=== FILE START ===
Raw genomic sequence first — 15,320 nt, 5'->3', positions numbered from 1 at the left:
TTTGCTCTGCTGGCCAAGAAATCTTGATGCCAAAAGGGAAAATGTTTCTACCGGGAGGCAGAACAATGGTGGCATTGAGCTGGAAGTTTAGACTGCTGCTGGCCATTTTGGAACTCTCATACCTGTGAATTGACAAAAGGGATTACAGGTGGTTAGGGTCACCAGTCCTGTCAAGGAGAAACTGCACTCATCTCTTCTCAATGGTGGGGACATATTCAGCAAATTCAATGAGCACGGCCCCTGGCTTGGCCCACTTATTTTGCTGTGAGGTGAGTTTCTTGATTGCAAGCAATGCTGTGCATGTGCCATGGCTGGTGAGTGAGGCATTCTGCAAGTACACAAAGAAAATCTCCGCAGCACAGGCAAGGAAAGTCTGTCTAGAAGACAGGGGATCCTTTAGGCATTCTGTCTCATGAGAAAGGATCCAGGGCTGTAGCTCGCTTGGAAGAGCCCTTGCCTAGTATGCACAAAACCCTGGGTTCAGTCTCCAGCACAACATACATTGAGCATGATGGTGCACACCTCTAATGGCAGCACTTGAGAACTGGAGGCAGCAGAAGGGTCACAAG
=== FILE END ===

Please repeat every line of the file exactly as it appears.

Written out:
Raw genomic sequence first — 15,320 nt, 5'->3', positions numbered from 1 at the left:
TTTGCTCTGCTGGCCAAGAAATCTTGATGCCAAAAGGGAAAATGTTTCTACCGGGAGGCAGAACAATGGTGGCATTGAGCTGGAAGTTTAGACTGCTGCTGGCCATTTTGGAACTCTCATACCTGTGAATTGACAAAAGGGATTACAGGTGGTTAGGGTCACCAGTCCTGTCAAGGAGAAACTGCACTCATCTCTTCTCAATGGTGGGGACATATTCAGCAAATTCAATGAGCACGGCCCCTGGCTTGGCCCACTTATTTTGCTGTGAGGTGAGTTTCTTGATTGCAAGCAATGCTGTGCATGTGCCATGGCTGGTGAGTGAGGCATTCTGCAAGTACACAAAGAAAATCTCCGCAGCACAGGCAAGGAAAGTCTGTCTAGAAGACAGGGGATCCTTTAGGCATTCTGTCTCATGAGAAAGGATCCAGGGCTGTAGCTCGCTTGGAAGAGCCCTTGCCTAGTATGCACAAAACCCTGGGTTCAGTCTCCAGCACAACATACATTGAGCATGATGGTGCACACCTCTAATGGCAGCACTTGAGAACTGGAGGCAGCAGAAGGGTCACAAG